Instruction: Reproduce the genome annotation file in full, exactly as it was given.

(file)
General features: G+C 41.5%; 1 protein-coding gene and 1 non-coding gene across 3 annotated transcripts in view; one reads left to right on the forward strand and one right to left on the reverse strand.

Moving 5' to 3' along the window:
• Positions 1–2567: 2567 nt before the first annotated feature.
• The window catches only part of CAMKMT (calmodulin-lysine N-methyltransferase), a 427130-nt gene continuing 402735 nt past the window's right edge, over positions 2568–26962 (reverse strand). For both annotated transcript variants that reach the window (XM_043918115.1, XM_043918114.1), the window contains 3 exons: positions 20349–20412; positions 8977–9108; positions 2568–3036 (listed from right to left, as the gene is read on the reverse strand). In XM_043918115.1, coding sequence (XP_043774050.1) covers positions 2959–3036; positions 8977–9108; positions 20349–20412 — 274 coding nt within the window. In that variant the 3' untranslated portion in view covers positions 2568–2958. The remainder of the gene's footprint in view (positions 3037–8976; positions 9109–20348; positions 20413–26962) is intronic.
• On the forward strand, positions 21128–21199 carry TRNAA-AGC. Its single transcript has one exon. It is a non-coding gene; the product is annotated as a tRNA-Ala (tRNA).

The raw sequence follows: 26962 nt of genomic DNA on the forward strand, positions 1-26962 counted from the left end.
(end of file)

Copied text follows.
General features: G+C 41.5%; 1 protein-coding gene and 1 non-coding gene across 3 annotated transcripts in view; one reads left to right on the forward strand and one right to left on the reverse strand.

Moving 5' to 3' along the window:
• Positions 1–2567: 2567 nt before the first annotated feature.
• The window catches only part of CAMKMT (calmodulin-lysine N-methyltransferase), a 427130-nt gene continuing 402735 nt past the window's right edge, over positions 2568–26962 (reverse strand). For both annotated transcript variants that reach the window (XM_043918115.1, XM_043918114.1), the window contains 3 exons: positions 20349–20412; positions 8977–9108; positions 2568–3036 (listed from right to left, as the gene is read on the reverse strand). In XM_043918115.1, coding sequence (XP_043774050.1) covers positions 2959–3036; positions 8977–9108; positions 20349–20412 — 274 coding nt within the window. In that variant the 3' untranslated portion in view covers positions 2568–2958. The remainder of the gene's footprint in view (positions 3037–8976; positions 9109–20348; positions 20413–26962) is intronic.
• On the forward strand, positions 21128–21199 carry TRNAA-AGC. Its single transcript has one exon. It is a non-coding gene; the product is annotated as a tRNA-Ala (tRNA).

The raw sequence follows: 26962 nt of genomic DNA on the forward strand, positions 1-26962 counted from the left end.